Earlier in the year I've posted on "The Joy of Re-Reading" and on my audiobook experience of Olive Kitteridge, which won the Pulitzer Prize for fiction this year. Yesterday's Diane Rehm show (http://wamu.org/programs/dr/09/06/24.php#26560) has inspired me to re-read this particular book for a number of reasons. As I may have mentioned before, since I was listening to the book, I wasn't fully aware it was published not as a novel but as a collection of short stories. Since some of the stories only included the title character indirectly, I was reminded of some of the intercallary chapters of The Grapes of Wrath.
On the radio show yesterday, Diane and at least three other people were discussing the book. I was listening in the car and having to switch back and forth between two channels to counteract static of my pitiful car radio. At the end of the show, listeners who called in also had a chance to respond to the book. The discussion served to remind me why the book moved me so much. I also realized how quickly I forget whole sections of what I read, and how a good discussion serves to rekindle the memories of those parts. (That, I believe, is one of the advantages of participating with a book club).
One of the individuals in the discussion had also interviewed the author, Elizabeth Strout, and had asked her some of those lingering questions. She didn't answer them all because-perhaps--she didn't know all the answers to what happened after the stories' conclusions, but she did reveal that the girl who had to be rescued from falling into the water had not jumped. Since she made her up, she has a right to know.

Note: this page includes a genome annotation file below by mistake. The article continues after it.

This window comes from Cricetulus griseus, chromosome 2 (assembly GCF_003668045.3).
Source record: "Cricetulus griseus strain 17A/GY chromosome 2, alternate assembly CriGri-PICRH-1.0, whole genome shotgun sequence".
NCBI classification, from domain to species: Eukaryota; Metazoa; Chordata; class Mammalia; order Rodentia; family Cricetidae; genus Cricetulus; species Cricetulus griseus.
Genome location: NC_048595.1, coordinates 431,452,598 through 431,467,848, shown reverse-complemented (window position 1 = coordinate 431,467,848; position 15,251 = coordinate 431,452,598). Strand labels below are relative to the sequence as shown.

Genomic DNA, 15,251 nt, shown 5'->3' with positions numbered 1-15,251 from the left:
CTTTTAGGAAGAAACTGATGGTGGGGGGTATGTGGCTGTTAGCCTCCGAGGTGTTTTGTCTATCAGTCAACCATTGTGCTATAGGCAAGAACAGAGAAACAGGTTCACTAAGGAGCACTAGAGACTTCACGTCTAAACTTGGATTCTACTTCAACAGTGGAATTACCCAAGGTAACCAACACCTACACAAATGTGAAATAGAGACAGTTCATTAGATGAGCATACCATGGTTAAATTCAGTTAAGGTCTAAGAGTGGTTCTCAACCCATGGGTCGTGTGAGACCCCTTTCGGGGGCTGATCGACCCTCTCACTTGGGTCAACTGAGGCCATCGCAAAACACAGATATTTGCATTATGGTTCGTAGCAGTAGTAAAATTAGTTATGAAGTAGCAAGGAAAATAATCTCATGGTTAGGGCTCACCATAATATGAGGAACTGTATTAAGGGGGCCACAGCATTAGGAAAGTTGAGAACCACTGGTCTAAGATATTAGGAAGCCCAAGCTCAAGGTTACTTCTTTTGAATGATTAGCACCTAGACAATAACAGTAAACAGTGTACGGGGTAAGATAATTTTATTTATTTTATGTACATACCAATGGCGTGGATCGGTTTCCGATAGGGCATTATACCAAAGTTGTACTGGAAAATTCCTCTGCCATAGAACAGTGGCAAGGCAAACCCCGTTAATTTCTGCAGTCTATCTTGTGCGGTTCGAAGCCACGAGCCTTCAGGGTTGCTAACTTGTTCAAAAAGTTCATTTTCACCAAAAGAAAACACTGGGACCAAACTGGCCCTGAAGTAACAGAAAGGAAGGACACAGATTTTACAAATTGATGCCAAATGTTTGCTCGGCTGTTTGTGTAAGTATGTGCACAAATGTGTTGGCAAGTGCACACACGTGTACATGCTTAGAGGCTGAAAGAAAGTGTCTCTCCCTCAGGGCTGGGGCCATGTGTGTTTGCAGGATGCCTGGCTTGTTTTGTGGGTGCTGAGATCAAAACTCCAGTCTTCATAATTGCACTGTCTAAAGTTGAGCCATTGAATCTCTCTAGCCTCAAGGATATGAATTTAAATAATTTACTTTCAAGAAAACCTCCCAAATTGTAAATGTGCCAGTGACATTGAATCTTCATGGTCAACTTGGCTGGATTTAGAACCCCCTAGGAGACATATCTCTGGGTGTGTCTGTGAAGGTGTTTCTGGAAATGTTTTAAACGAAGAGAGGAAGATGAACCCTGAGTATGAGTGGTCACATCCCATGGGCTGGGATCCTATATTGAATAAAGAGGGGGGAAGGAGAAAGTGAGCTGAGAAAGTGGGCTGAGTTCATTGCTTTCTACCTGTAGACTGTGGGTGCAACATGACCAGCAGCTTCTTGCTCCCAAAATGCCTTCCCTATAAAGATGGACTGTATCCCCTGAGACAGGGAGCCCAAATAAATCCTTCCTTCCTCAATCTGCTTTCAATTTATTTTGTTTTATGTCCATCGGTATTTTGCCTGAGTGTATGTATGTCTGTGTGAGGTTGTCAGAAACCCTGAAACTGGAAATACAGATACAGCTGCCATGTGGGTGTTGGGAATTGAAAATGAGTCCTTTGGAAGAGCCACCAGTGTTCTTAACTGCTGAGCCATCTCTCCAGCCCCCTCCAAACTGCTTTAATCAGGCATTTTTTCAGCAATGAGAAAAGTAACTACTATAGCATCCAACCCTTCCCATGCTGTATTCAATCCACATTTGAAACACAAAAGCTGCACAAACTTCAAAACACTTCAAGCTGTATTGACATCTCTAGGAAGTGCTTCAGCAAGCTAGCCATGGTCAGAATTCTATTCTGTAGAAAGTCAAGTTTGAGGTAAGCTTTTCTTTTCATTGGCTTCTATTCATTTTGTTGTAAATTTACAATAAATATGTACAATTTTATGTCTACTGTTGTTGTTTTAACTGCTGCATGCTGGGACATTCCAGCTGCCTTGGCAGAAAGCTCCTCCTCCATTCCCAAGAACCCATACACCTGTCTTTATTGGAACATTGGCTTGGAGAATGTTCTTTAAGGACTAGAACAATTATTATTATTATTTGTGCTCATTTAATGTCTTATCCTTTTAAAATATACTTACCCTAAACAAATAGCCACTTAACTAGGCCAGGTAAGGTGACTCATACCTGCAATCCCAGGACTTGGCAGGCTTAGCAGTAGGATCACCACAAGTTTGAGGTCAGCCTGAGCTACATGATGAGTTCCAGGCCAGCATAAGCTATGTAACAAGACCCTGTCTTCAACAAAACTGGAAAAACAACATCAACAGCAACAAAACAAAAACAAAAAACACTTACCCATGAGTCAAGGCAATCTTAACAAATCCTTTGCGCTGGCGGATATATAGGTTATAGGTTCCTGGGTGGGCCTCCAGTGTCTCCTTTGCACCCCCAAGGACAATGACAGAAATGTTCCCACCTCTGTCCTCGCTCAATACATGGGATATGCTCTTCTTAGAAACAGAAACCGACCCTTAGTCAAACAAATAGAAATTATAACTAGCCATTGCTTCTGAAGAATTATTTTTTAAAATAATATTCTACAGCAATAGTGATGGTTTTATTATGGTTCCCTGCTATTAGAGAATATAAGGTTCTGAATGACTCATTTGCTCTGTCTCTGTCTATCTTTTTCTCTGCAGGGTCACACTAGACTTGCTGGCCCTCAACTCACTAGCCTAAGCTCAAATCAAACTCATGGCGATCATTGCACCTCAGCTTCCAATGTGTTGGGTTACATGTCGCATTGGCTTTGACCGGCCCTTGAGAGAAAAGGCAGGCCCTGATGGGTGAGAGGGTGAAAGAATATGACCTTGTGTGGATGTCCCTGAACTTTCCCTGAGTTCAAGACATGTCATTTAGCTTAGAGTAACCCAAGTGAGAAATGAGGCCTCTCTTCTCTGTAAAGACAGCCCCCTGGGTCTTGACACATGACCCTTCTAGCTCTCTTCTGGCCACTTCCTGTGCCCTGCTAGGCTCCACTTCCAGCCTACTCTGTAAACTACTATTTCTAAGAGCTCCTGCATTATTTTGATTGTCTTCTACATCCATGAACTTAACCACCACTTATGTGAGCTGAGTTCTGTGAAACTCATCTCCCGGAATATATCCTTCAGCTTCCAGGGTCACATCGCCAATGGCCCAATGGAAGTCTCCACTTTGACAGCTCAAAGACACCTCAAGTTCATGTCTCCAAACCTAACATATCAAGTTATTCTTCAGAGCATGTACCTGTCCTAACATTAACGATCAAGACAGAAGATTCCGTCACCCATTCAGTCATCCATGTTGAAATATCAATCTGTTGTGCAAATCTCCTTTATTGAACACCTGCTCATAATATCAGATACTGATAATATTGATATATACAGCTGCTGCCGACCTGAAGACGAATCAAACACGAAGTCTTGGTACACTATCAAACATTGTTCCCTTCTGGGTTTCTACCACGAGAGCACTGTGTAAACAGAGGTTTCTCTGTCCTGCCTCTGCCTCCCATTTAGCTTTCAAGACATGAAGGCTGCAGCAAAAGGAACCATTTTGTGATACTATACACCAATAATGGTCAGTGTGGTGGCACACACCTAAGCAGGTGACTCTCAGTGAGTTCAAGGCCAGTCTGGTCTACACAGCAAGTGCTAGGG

Despite my backlog of books I want to read--some this summer, some before I die!--I know I will have to revisit Olive Kitteridge. I may have to push for my book club to adopt it. I will at least encourage a few more friends to read it then talk to me. I wonder if those who make the selection for the Pulitzer take into consideration a book's potential for re-reading.
As I've mentioned before, I am reading Pride and Prejudice again. (How many times now? Who knows?) This time, I'm putting together a publisher's Teacher's Guide. I've admitted before that even when I watch the movie, I have to stay to the end to be sure Elizabeth and Darcy get together--this time. I'm having a great time this go 'round with close reading. Despite the complaints of Lit students everywhere, a great book will bear up under scrutiny. That is the salvation of literature teachers everywhere who assign the classics (and future classics) semester after semester.